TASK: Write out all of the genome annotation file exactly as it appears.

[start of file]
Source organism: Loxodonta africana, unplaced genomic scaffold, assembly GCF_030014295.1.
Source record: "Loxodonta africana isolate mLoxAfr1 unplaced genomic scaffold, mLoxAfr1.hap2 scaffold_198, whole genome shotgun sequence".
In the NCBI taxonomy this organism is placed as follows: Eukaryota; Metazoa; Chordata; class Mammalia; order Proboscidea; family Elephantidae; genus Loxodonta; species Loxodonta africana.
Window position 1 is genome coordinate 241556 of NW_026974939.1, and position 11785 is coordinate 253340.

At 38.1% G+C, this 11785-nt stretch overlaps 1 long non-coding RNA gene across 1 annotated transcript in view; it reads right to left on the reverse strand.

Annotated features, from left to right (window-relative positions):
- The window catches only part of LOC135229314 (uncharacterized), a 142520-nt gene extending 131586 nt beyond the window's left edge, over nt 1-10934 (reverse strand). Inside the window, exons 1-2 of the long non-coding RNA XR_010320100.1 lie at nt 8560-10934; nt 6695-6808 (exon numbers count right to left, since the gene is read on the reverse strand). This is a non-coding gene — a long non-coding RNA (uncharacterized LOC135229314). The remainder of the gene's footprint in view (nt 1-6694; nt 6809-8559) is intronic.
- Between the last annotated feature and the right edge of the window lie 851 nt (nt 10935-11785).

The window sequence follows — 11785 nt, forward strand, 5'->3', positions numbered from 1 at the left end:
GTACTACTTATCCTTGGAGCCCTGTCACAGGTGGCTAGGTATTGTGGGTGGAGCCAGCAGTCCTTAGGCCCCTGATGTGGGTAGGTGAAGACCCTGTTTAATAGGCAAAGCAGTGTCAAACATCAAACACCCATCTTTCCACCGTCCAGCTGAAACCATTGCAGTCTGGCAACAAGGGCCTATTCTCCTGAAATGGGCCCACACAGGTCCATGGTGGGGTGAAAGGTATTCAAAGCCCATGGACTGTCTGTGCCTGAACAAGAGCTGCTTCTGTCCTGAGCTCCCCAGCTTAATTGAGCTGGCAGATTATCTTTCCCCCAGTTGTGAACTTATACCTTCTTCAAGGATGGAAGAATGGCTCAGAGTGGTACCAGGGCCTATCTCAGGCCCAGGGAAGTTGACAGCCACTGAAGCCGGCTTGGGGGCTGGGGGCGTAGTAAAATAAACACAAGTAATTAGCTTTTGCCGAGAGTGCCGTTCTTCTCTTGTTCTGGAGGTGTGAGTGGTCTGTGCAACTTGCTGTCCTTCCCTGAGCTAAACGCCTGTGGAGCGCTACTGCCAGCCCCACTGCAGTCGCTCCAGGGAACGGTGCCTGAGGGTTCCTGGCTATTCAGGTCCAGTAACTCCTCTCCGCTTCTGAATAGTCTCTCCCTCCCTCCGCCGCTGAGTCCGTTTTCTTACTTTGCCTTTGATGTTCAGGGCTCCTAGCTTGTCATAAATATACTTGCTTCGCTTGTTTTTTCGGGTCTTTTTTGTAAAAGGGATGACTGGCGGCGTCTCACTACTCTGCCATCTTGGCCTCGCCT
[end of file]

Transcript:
Source organism: Loxodonta africana, unplaced genomic scaffold, assembly GCF_030014295.1.
Source record: "Loxodonta africana isolate mLoxAfr1 unplaced genomic scaffold, mLoxAfr1.hap2 scaffold_198, whole genome shotgun sequence".
In the NCBI taxonomy this organism is placed as follows: Eukaryota; Metazoa; Chordata; class Mammalia; order Proboscidea; family Elephantidae; genus Loxodonta; species Loxodonta africana.
Window position 1 is genome coordinate 241556 of NW_026974939.1, and position 11785 is coordinate 253340.

At 38.1% G+C, this 11785-nt stretch overlaps 1 long non-coding RNA gene across 1 annotated transcript in view; it reads right to left on the reverse strand.

Annotated features, from left to right (window-relative positions):
- The window catches only part of LOC135229314 (uncharacterized), a 142520-nt gene extending 131586 nt beyond the window's left edge, over nt 1-10934 (reverse strand). Inside the window, exons 1-2 of the long non-coding RNA XR_010320100.1 lie at nt 8560-10934; nt 6695-6808 (exon numbers count right to left, since the gene is read on the reverse strand). This is a non-coding gene — a long non-coding RNA (uncharacterized LOC135229314). The remainder of the gene's footprint in view (nt 1-6694; nt 6809-8559) is intronic.
- Between the last annotated feature and the right edge of the window lie 851 nt (nt 10935-11785).

The window sequence follows — 11785 nt, forward strand, 5'->3', positions numbered from 1 at the left end:
GTACTACTTATCCTTGGAGCCCTGTCACAGGTGGCTAGGTATTGTGGGTGGAGCCAGCAGTCCTTAGGCCCCTGATGTGGGTAGGTGAAGACCCTGTTTAATAGGCAAAGCAGTGTCAAACATCAAACACCCATCTTTCCACCGTCCAGCTGAAACCATTGCAGTCTGGCAACAAGGGCCTATTCTCCTGAAATGGGCCCACACAGGTCCATGGTGGGGTGAAAGGTATTCAAAGCCCATGGACTGTCTGTGCCTGAACAAGAGCTGCTTCTGTCCTGAGCTCCCCAGCTTAATTGAGCTGGCAGATTATCTTTCCCCCAGTTGTGAACTTATACCTTCTTCAAGGATGGAAGAATGGCTCAGAGTGGTACCAGGGCCTATCTCAGGCCCAGGGAAGTTGACAGCCACTGAAGCCGGCTTGGGGGCTGGGGGCGTAGTAAAATAAACACAAGTAATTAGCTTTTGCCGAGAGTGCCGTTCTTCTCTTGTTCTGGAGGTGTGAGTGGTCTGTGCAACTTGCTGTCCTTCCCTGAGCTAAACGCCTGTGGAGCGCTACTGCCAGCCCCACTGCAGTCGCTCCAGGGAACGGTGCCTGAGGGTTCCTGGCTATTCAGGTCCAGTAACTCCTCTCCGCTTCTGAATAGTCTCTCCCTCCCTCCGCCGCTGAGTCCGTTTTCTTACTTTGCCTTTGATGTTCAGGGCTCCTAGCTTGTCATAAATATACTTGCTTCGCTTGTTTTTTCGGGTCTTTTTTGTAAAAGGGATGACTGGCGGCGTCTCACTACTCTGCCATCTTGGCCTCGCCT